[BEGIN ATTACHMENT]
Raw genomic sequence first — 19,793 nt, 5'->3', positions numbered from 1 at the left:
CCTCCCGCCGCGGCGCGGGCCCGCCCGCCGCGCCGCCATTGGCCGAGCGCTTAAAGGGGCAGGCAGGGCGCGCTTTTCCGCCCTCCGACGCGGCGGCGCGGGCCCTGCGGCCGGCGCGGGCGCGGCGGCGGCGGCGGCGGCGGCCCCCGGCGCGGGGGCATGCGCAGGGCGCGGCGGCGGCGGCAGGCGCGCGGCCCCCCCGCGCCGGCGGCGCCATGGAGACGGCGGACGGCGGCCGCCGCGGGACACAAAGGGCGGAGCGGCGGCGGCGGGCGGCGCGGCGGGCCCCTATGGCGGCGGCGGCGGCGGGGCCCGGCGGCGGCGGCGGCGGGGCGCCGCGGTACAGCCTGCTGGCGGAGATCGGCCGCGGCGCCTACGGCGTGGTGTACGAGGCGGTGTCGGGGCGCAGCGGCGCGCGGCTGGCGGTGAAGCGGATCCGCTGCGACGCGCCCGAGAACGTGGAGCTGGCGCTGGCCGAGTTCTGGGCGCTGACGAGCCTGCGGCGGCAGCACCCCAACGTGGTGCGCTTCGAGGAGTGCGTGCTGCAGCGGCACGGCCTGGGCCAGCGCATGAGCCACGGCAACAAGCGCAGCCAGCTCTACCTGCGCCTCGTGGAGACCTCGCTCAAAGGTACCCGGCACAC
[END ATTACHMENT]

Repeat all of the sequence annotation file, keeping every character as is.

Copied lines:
Raw genomic sequence first — 19,793 nt, 5'->3', positions numbered from 1 at the left:
CCTCCCGCCGCGGCGCGGGCCCGCCCGCCGCGCCGCCATTGGCCGAGCGCTTAAAGGGGCAGGCAGGGCGCGCTTTTCCGCCCTCCGACGCGGCGGCGCGGGCCCTGCGGCCGGCGCGGGCGCGGCGGCGGCGGCGGCGGCGGCCCCCGGCGCGGGGGCATGCGCAGGGCGCGGCGGCGGCGGCAGGCGCGCGGCCCCCCCGCGCCGGCGGCGCCATGGAGACGGCGGACGGCGGCCGCCGCGGGACACAAAGGGCGGAGCGGCGGCGGCGGGCGGCGCGGCGGGCCCCTATGGCGGCGGCGGCGGCGGGGCCCGGCGGCGGCGGCGGCGGGGCGCCGCGGTACAGCCTGCTGGCGGAGATCGGCCGCGGCGCCTACGGCGTGGTGTACGAGGCGGTGTCGGGGCGCAGCGGCGCGCGGCTGGCGGTGAAGCGGATCCGCTGCGACGCGCCCGAGAACGTGGAGCTGGCGCTGGCCGAGTTCTGGGCGCTGACGAGCCTGCGGCGGCAGCACCCCAACGTGGTGCGCTTCGAGGAGTGCGTGCTGCAGCGGCACGGCCTGGGCCAGCGCATGAGCCACGGCAACAAGCGCAGCCAGCTCTACCTGCGCCTCGTGGAGACCTCGCTCAAAGGTACCCGGCACAC